Social Security needs to take corrective action to reduce overpayments

An overpayment is messy.  It results when either the Social Security Administration (“SSA”) makes a mistake or when a claimant fails to notify the SSA about income or resources.  Either way it is messy.   The SSA then takes action to recover the over payment.  Usually they wait too long and by the time the SSA requests it, they are claiming that the claimant owes thousands of dollars.  Usually claimants do not have the money to pay it back and attorneys are reluctant to take a case because there is not a way for the claimant to pay the overpayment, much less an attorney.

Certainly not all overpayments are the SSA’s fault and it does take time to track them down.  Nevertheless, the longer the wait, the more it costs the claimant and in the end, the American tax payer.

The Office of the Inspector General (“OIG”) for the Social Security Administration recently released a report, Concurrent Beneficiaries Improperly Receiving Payments in Excess of Federal Limits.  (Concurrent beneficiaries are those who are eligible for both SSI and Disability Insurance benefits.)  The OIG reviewed the records of 14,800 concurrent beneficiaries.  Out of that group, they found:

  • 246 concurrent beneficiaries received combined payments in excess of Federal limits for undetermined reasons;
  • 2,349 concurrent beneficiaries received combined payments in
    excess of Federal limits because of system-related payment
    computation errors;
  • 152 additional concurrent beneficiaries received combined payments in
    excess of Federal limits because of system-related payment
    computation errors that had been previously reported to the SSA in a prior audit .  In 2011, SSA reported it had taken corrective action to resolve these errors. However, payment errors on these records persisted.

The good news is that the problem numbers seem small when considering that the OIG reviewed the records of 14,800 people.  The bad news is that even though the numbers are small, they add up.  The OIG estimates these errors resulted in approximately $3.4 million in improper SSI payments. If the Agency does not correct these errors, they estimate it will issue approximately $2 million in additional excessive SSI payments to these beneficiaries over the next 12 months.

SSA to soon grant attorneys access to claimants’ electronic hearing folders

One of the most interesting presentations I attended at the NOSSCR (National Organization of Social Security Claimants’ Representatives) conference in San Francisco was a presentation by  SSA (Social Security Administration) personnel on a new program which will allow authorized representatives to have online access to electronic hearing folders.  Essentially the SSA understands that the more they can take advantage of technology and automate their processes, the easier it will be for the public to work with them.

For the past year, SSA has been working with 9 attorneys in various areas of the United States on a pilot program which grants online access to claimants’ electronic hearing folders.  They have been ironing out problems and now are ready to launch the program.  The program will allow claimants’ representatives to access their clients’ electronic folders at the hearing level only.  Eventually SSA wants to allow access at the initial and reconsideration stages but for now, they will start at the hearing level.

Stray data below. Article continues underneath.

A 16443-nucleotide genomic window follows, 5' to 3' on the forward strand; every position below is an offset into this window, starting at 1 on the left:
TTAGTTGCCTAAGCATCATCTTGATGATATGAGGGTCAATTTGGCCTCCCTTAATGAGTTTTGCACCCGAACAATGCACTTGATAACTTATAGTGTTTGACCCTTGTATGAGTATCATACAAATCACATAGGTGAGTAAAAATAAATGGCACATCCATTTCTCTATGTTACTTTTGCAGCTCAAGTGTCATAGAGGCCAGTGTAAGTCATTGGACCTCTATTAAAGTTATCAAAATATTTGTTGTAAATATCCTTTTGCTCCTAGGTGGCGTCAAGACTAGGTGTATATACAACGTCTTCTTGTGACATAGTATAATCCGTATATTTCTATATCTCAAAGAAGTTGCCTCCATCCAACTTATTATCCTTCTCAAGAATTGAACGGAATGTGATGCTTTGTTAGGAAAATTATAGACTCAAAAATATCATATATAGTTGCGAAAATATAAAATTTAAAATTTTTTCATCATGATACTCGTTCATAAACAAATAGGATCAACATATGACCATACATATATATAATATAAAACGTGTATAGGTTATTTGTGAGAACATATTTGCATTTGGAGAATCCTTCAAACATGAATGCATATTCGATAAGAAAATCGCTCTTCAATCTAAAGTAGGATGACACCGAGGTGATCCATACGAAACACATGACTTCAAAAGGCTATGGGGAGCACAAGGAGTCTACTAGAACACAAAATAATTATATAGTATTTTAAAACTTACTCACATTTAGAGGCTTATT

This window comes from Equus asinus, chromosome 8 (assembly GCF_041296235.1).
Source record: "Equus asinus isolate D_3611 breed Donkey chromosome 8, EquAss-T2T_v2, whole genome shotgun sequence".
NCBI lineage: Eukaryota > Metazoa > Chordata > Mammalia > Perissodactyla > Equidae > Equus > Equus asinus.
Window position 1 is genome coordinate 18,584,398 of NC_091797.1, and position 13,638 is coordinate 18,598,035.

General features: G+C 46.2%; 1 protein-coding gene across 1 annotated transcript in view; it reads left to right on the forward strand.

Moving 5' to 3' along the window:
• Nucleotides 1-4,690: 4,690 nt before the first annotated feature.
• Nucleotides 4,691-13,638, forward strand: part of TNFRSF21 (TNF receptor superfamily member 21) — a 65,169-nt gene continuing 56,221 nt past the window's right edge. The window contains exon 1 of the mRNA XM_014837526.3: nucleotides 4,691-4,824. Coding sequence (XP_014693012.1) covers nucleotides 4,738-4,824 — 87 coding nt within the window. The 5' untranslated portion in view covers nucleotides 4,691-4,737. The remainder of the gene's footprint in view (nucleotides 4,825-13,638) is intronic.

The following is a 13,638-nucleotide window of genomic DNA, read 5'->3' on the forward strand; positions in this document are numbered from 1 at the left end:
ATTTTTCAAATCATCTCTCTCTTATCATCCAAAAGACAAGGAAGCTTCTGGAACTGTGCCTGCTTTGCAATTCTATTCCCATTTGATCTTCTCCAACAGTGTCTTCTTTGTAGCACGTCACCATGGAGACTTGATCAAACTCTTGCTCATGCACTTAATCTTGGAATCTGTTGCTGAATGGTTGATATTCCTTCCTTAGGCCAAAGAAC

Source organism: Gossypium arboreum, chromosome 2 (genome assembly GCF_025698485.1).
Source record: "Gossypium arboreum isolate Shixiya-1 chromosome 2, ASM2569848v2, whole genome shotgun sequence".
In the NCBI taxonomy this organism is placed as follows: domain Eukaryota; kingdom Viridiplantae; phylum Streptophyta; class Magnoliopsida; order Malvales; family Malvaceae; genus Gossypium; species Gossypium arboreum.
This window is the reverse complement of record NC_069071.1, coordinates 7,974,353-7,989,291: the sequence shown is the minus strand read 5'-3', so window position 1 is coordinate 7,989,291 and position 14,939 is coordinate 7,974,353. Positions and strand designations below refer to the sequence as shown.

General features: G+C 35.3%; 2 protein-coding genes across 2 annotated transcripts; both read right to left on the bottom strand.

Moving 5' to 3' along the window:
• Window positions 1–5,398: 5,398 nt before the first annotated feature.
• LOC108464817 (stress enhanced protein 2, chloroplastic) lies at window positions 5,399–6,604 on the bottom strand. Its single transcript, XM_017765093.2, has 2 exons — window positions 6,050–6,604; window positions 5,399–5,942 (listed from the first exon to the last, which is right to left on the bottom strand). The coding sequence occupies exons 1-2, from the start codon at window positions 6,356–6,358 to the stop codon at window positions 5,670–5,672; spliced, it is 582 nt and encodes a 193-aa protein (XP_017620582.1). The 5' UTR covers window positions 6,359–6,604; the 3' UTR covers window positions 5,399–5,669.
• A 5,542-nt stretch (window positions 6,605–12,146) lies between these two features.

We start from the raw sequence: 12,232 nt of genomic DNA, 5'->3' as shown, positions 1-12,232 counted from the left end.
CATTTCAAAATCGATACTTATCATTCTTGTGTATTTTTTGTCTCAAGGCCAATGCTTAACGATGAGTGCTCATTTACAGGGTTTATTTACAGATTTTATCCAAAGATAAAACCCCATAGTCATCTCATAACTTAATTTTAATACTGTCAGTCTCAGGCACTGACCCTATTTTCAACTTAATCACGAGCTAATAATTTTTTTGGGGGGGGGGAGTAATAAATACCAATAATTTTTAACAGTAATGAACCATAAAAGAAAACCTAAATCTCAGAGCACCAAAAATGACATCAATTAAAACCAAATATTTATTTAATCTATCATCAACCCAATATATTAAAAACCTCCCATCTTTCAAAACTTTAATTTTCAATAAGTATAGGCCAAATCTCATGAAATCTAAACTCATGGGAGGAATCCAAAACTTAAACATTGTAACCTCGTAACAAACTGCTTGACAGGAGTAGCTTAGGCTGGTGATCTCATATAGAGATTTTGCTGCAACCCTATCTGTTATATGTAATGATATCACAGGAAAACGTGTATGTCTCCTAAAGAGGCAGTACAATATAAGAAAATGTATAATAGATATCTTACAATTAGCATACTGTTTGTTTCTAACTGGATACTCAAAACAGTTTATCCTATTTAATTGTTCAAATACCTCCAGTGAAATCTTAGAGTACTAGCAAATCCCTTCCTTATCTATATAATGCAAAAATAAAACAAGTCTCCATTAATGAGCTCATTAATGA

The program will begin in November 2009 with the official registration of the 9 attorneys involved in the pilot program.  Registration alone is a complicated process.  Because of the sensitive data an attorney will have access to,  the SSA wants to ensure that the attorney is real and licensed.  The SSA will require a great deal of information from the attorney during the registration process – identification and verification of identification (from different sources).   The good thing about the program is that once an attorney registers, he or she does not need to go through the process again.  The data will be stored and attorneys will only need to use their ID and password to access a claimant’s data.  An attorney will only be able to access the data of a claimant whom he or she represents.

All interested attorneys will have to register.  Despite having registered for other programs with SSA, this is a completely new and different process.  The SSA is rolling out registration in a staged process:

  • 11/09 – spring 2010 – registration to the 9 pilot attorneys and by invitation only;
  • Spring 2010 – open enrollment;
  • Summer 2010 – continued enrollment and automation of Form 1696 and Form 1697.

After the presentation, I inquired with one of the presenters to find out if I was on the list of invitees.  (The presenter said she had the list with her.)  I found out that I was not.  I asked her how they chose the attorneys to be on the list.   She told me that they looked at a variety of factors but would not tell me or perhaps did not know what they were.  My guess would be that they would choose attorneys with a high volume practice.  I was standing next to a well known, well respected, experienced attorney and he was not on the list either despite having been involved in initial talks with Baltimore about this program.  Oh well.   The SSA representative indicated that she was willing to take the business cards of attorneys who wanted to be invited and if those on the list did not respond, she would add them to the list.  If you are interested in this information, please contact me and I will let you know who I spoke to.  In any case, by the spring of next year, if all goes well, those attorneys that wish to, will be able to have instant access to claimants’ hearing folders.

I find it all to be very exciting and really commend the SSA on their work in this area.